Which is great since net worth growth is the true measure of financial wellness.  Physically seeing it as a graph really drives it home.

Other cool features of Personal Capital are the Investment Checkup and Retirement Fee analyzer tools.  They can analyze the holdings in your investment accounts and tell you where you may be over or underweight.  And they will also check the fees in your accounts so you can make sure you’re not paying too much.

And it’s all free.  There is an option to talk to a real financial adviser for a fee but that’s completely up to you.  Most of the powerful features of the program are no cost.

Conclusion

Deciding to grow your net worth is the best thing you can do to turn your financial life around.  Thinking in terms of net worth rather than just making and spending more money will allow you to see your finances in a whole new way.

Suddenly, paying a huge monthly bill for that fancy luxury car when a regular old Toyota will do just fine doesn’t seem that enticing.  A decision like that can keep your net worth from growing the way you would like.  Thinking in terms of net worth rather than just focusing on your checking account is the real way to get wealthy.

Tracking your net worth consistently with Personal Capital is an excellent way to start the journey towards real wealth.

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3 Steps From a Negative Net Worth to a Millionaire

Disclaimer:  This post contains affiliate links.

If you finish any kind of professional or graduate school, you’re most likely going to be worth less than you did before you started.  (Worth less, but not worthless!)

Unless you have very wealthy and generous parents who can afford to cover your tuition payments of $50-60K per year, you will probably have a negative net worth coming out of school.  Mainly because you will have student loan debt and not much else.

Getting out of undergrad without student loan debt is doable.  You can get some scholarships, go to an in state school and work a full time job along with your studies.  But graduate schools have much fewer scholarships, higher tuition and a large workload that will prevent most people from working full time.

A typical optometry school graduate will have about $150,000 in debt and minimal savings.  That’s a net worth of -$150,000 right out of school.   You are worth less than you were when you were a baby.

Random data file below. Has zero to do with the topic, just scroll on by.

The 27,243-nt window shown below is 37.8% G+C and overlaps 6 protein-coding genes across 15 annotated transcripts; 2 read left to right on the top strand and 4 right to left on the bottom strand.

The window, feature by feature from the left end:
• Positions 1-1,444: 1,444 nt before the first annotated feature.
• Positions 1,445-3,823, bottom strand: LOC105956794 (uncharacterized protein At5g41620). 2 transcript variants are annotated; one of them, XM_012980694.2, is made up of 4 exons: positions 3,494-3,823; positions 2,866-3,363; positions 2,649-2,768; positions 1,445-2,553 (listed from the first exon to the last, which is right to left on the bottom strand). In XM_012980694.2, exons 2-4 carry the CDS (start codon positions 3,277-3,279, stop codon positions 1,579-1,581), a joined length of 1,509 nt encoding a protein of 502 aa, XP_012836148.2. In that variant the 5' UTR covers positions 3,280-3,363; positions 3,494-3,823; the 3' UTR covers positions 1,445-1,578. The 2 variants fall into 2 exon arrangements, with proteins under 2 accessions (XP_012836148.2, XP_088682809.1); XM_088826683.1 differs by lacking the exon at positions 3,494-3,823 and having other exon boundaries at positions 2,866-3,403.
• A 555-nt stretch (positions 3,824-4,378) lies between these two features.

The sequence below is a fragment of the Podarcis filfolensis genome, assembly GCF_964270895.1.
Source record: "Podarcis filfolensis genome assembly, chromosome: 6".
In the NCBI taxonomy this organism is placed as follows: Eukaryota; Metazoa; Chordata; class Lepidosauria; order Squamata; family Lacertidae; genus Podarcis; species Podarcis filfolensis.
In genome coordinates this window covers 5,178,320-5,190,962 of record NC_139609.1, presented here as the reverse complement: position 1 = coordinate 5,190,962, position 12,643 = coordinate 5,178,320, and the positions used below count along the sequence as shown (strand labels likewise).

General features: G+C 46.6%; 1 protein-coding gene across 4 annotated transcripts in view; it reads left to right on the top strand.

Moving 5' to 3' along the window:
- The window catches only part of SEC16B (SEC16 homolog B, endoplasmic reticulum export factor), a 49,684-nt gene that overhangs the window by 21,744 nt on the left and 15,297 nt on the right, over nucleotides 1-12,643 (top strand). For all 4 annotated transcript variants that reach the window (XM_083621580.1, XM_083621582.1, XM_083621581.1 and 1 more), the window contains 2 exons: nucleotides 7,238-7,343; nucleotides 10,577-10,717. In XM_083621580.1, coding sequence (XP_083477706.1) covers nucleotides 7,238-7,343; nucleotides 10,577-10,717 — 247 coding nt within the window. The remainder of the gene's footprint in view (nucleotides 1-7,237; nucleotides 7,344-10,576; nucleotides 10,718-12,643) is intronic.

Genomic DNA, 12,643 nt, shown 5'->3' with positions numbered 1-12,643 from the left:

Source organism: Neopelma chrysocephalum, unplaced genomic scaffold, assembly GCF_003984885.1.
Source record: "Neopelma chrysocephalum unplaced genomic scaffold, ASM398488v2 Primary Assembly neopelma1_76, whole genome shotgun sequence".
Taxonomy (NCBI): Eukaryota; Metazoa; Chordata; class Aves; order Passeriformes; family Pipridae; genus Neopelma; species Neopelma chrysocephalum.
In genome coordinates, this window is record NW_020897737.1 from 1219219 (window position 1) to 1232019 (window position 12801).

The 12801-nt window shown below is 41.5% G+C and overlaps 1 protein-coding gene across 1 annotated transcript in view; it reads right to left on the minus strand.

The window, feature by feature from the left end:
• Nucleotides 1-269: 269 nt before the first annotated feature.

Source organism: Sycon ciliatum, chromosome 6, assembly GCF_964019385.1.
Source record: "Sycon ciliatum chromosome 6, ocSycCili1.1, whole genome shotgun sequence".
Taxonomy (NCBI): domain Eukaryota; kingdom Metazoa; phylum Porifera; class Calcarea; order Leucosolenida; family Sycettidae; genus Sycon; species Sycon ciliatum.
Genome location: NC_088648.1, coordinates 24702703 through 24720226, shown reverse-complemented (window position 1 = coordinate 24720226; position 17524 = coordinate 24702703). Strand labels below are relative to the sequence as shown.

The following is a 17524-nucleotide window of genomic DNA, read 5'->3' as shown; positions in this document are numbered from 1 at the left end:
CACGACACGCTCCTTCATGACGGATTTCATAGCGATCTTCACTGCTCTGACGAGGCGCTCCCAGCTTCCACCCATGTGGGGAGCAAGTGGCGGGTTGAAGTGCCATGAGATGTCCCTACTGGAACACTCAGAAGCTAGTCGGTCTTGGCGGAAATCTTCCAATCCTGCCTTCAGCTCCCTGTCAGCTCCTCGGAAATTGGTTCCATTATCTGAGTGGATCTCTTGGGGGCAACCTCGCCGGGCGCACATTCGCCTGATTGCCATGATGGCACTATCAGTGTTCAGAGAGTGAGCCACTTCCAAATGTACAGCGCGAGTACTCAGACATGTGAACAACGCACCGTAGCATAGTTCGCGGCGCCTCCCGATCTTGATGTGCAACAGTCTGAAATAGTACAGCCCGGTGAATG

But all is not lost.  With a few critical moves, especially early on in your career, you can reach a net worth of a million dollars in a reasonable amount of time.  Why a million dollars?  I don’t know it just sounds awesome to say you have a million dollars.

Now that you have that shiny new degree, you have the ability to make consistent money and dig yourself out of that hole.  With tuition rates soaring and some industries paying less now than in the past, it can seem like a daunting task to become a millionaire.

But it can be done in a few easy steps.  Just like a Tastee recipe video.

Step 1:  DON’T go on a spending spree out of the gate!

This step is the most critical but also the easiest to forget.  Going from a monthly income of almost nothing to thousands of dollars almost instantaneously can be exhilarating.  You want to do so many things like go out to fancy dinners, get that car you’ve had your eye on for a year and finally get away from living with roommates.

Reigning in your spending after you graduate is absolutely key.  If you get a new car and house and go on a fancy vacation right out of school, you are setting yourself up for financial failure.  You will be getting used to a lifestyle in which you have to spend a certain amount instead of investing and paying off your student loans.

It’s also important to consider that right out of school, you are used to living pretty lean.  So it shouldn’t be a huge adjustment to not live like a baller.  I’m not saying don’t spend any of your newfound money.  Just don’t spend ALL of it.